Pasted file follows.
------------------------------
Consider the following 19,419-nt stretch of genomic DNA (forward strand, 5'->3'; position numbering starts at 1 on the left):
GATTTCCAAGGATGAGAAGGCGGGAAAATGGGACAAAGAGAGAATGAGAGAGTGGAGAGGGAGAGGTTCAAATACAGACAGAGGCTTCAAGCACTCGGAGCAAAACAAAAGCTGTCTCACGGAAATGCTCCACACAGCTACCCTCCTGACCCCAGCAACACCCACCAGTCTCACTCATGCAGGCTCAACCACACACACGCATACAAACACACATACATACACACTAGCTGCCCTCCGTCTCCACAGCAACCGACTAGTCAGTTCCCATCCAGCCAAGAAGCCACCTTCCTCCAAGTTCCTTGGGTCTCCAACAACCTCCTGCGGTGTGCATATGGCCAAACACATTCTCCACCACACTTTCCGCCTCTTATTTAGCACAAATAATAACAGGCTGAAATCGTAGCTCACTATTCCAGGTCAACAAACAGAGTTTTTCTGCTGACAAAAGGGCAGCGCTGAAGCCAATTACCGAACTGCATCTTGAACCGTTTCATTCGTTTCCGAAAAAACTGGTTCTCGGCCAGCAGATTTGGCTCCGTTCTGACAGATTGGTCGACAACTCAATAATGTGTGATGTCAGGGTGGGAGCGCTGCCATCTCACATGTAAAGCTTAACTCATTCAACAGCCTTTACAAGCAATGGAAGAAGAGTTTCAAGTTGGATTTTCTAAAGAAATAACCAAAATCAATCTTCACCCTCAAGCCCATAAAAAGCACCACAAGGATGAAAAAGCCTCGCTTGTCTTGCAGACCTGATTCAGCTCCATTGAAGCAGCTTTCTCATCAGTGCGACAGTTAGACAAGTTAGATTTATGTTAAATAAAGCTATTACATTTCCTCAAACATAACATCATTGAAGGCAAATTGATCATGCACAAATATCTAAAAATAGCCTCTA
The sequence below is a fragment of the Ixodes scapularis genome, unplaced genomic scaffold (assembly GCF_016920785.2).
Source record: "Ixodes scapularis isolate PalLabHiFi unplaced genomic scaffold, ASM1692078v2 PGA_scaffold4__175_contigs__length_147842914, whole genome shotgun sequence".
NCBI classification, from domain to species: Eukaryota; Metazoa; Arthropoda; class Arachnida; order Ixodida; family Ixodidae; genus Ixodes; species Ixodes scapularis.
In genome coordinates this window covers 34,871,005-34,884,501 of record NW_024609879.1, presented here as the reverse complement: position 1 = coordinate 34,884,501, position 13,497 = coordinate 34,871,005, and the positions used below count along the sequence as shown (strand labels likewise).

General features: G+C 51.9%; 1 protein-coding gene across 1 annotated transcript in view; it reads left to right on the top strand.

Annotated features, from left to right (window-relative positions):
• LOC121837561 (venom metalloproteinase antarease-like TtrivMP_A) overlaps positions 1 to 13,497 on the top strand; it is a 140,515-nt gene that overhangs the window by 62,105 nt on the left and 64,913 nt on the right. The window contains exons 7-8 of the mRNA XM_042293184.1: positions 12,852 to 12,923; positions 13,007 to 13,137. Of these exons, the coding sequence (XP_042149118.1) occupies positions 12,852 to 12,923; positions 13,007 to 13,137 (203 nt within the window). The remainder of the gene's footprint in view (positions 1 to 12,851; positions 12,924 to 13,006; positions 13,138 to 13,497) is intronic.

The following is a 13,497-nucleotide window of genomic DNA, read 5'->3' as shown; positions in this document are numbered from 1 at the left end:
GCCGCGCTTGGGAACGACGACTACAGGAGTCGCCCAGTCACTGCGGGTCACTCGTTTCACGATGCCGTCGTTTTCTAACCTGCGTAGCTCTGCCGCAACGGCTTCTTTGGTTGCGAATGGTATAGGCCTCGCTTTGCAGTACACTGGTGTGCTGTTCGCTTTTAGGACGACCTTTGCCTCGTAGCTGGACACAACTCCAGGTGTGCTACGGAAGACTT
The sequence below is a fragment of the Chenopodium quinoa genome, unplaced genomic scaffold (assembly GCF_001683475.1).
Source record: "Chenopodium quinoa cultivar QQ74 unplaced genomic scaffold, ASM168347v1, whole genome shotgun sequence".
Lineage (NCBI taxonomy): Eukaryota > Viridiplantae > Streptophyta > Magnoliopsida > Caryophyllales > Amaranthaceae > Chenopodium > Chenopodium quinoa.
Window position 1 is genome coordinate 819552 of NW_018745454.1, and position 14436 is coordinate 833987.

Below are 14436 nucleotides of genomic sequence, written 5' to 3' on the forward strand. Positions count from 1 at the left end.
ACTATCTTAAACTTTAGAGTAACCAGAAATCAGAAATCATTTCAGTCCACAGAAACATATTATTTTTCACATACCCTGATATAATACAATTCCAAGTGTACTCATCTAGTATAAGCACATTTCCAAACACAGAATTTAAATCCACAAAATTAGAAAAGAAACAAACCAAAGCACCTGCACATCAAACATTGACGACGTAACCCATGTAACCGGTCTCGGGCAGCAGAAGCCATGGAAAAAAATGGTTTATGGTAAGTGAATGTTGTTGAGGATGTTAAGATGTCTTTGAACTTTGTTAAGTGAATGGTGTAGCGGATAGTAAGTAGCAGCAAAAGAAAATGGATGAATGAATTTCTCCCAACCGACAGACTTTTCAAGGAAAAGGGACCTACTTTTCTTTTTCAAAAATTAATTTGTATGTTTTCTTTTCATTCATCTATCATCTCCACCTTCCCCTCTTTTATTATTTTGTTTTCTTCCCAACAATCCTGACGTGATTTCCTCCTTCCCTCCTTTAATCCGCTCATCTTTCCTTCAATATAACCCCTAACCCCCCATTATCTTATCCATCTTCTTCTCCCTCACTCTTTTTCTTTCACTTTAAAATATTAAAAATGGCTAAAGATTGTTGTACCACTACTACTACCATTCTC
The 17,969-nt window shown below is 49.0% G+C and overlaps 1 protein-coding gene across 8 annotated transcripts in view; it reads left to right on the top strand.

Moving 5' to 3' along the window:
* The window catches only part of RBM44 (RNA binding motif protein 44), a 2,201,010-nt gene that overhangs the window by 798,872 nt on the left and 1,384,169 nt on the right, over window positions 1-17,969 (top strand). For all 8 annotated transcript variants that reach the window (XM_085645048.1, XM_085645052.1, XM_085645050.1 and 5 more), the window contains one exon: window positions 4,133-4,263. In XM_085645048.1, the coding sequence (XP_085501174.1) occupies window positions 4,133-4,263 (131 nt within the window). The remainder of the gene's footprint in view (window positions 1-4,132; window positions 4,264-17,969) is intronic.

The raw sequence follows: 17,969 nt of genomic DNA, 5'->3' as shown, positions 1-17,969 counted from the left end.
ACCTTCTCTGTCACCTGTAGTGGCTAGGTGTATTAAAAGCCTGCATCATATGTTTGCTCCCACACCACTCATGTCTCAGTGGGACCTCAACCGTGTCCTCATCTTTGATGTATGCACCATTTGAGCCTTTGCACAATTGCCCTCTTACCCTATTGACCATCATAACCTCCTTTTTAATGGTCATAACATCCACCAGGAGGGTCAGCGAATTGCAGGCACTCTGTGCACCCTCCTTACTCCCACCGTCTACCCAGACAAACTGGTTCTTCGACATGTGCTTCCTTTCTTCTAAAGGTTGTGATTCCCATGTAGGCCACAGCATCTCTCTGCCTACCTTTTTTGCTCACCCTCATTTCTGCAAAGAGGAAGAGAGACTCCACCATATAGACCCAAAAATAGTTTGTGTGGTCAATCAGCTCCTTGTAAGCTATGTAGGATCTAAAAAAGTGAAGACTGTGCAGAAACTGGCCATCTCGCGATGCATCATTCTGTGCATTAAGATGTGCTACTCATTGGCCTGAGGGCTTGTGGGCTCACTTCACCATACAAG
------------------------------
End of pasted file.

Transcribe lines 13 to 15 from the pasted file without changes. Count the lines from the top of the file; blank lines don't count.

Source record: "Chenopodium quinoa cultivar QQ74 unplaced genomic scaffold, ASM168347v1, whole genome shotgun sequence".
Lineage (NCBI taxonomy): Eukaryota > Viridiplantae > Streptophyta > Magnoliopsida > Caryophyllales > Amaranthaceae > Chenopodium > Chenopodium quinoa.
Window position 1 is genome coordinate 819552 of NW_018745454.1, and position 14436 is coordinate 833987.